I repeat: I am not an expert — I’m just sharing how I did this. I have always used Metylan Heavy Duty wallpaper powder — that’s the box I used, shown above in a photo taken while we were wallpapering. I seem to have thrown the box out, and I can’t find it online. I bought this from Miller’s Art Supply — it’s what they recommended when I vintage wallpapered the kitchen. It worked fine. I *think* this is what’s called *wheat paste* or *methyl cellulose*. Did I really need “heavy duty” wallpaper paste? Well, for my office remodel, I think so: I had some heavyish vinyl wallpapers in my mix. But my kitchen and foyer papers were paper — lighter weight — so I bet I could have done it with the standard powder. On my next project — I think I am going to re-wallpaper my bathroom — I will use the standard paste and report back.
As I recall — remember, I don’t have the box any more — the recipe on the heavy duty box called for me to mix the entire box (about two cups of powder) with 5 quarts of water. Then we had to mix and mix to get rid of the lumps. The stuff was still lumpy. We had to strain it. I think it also said to let it sit at least 15 minutes before using. Which I did. The stuff also stored very well.
Let me also mention: I had used some of my box previously. So, I was played alchemist with the water-to-powder ratio. Consistency: Not too thick, not too thin, you want it to brush onto the paper and stay, but also to soak in, but not to glop. Kind of like: A thick but not too thick gravy? Like, eggdrop soup without the eggs, maybe a tid tad thicker. Just a tid. Maybe best to buy a whole box, mix the whole box according to the recipe on the box, and store any remainder.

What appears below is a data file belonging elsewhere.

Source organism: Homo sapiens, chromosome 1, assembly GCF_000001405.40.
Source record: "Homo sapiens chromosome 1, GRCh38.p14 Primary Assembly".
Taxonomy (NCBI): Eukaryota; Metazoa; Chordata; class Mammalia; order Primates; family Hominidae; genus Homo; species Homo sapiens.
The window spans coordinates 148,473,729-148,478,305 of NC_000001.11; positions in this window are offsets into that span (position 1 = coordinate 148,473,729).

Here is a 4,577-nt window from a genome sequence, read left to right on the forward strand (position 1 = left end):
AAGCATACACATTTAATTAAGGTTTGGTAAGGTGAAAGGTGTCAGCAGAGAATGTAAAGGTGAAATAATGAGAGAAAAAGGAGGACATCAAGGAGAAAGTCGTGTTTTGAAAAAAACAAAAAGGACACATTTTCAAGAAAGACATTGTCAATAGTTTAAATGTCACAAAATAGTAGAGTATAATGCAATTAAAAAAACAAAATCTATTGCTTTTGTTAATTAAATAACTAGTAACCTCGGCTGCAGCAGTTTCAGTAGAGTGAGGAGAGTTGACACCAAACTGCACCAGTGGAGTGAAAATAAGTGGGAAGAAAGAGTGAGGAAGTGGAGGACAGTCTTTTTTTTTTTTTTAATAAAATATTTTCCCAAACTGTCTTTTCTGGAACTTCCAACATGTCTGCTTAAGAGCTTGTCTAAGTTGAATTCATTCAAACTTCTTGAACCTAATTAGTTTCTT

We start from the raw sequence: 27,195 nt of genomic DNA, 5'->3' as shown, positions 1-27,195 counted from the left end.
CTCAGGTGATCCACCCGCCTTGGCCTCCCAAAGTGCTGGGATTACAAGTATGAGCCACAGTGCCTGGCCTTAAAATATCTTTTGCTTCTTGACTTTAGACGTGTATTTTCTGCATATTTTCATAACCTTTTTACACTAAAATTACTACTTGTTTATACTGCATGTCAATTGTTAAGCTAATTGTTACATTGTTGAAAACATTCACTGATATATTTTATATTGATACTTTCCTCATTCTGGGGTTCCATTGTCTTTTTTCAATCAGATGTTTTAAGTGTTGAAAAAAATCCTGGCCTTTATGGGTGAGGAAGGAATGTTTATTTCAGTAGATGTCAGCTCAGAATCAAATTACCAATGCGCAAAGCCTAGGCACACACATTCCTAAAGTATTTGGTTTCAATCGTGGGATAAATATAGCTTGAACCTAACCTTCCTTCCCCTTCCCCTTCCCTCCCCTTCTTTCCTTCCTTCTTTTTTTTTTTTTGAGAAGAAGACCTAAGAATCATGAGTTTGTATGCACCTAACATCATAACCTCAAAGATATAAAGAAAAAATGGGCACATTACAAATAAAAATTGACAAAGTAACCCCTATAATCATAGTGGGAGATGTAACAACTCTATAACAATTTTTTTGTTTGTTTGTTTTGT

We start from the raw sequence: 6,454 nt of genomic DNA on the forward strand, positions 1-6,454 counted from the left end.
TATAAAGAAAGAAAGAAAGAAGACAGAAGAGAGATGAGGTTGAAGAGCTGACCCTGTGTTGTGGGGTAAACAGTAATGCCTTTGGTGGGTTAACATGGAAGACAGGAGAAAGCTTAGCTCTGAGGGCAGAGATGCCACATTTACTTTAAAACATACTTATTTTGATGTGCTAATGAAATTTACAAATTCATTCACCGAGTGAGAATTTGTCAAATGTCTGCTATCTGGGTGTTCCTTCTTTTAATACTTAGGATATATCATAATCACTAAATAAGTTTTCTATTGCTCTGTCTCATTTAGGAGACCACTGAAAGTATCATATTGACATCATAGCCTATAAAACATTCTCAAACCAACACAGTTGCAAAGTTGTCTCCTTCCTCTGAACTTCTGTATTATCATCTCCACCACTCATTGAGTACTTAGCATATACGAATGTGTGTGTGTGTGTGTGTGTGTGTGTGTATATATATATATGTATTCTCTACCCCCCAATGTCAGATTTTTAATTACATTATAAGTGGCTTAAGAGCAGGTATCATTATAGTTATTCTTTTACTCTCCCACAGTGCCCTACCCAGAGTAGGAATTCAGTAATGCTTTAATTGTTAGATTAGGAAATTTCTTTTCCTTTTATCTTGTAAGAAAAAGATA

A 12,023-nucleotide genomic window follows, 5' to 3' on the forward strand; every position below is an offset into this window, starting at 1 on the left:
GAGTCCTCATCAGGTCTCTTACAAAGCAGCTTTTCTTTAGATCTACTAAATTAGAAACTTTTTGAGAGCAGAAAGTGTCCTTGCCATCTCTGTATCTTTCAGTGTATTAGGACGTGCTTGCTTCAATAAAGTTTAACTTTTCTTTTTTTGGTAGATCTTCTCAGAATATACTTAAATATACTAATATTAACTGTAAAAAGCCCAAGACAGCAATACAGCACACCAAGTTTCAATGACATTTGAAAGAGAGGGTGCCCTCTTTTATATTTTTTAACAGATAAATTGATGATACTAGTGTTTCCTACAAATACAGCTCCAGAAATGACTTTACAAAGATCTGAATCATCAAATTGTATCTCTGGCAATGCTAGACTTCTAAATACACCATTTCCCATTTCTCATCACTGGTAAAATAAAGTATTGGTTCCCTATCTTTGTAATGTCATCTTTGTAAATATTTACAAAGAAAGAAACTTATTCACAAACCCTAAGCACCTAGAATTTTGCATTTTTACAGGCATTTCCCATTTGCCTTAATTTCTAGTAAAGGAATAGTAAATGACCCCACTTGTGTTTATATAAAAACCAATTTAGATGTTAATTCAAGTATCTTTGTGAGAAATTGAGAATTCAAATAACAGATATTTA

Yes, more info from Bradbury & Bradbury, who has this topic covered (along with your walls hahahaha): See #5 for wallpaper adhesives they have seen used successfully. HOWEVER, I was told by Miller’s to use a wheat or cellulose adhesive on my vintage papers; I don’t know about some of the other products mentioned by B&B and whether they would be appropriate for vintage papers.
Hannah’s Treasures also has instructions — she points out to make sure the adhesive is formulated to hang paper, not vinyl. Read her instructions here.
Step Six: Apply your paste
For the 12″ squares I applied the paste to each square with a wide bristle brush. Again: Not too thick not too thin, enough to soak in but not so much as to glob on. A bit extra around the edges — but don’t overdo it! You then fold the square in half (paste side to paste side) and let it rest for two or three minutes so the paste really soaks in. After soaking in for two-to-three minutes, there will still be a slight sheen. Not wet, not dry, just right. I know this is not helping.
Yes, see B&B, they say to let the paste soak for 5 minutes — instructions #6, #7 and #8 about pasting and hanging. Golly, I never let it soak 5 minutes, well, I don’t think so… I hope my paper don’t fall down.
Buuuuuut, Hannah says you don’t need to let vintage paper rest — this is called “booking” — at all! She says that’s just for prepasted. I think she is wrong. But you can read what she says here. I have always let the wallpaper book — this makes it pliable. Again, mine never fell down (seriously) yet.
Step Seven: Apply the vintage wallpaper to the wall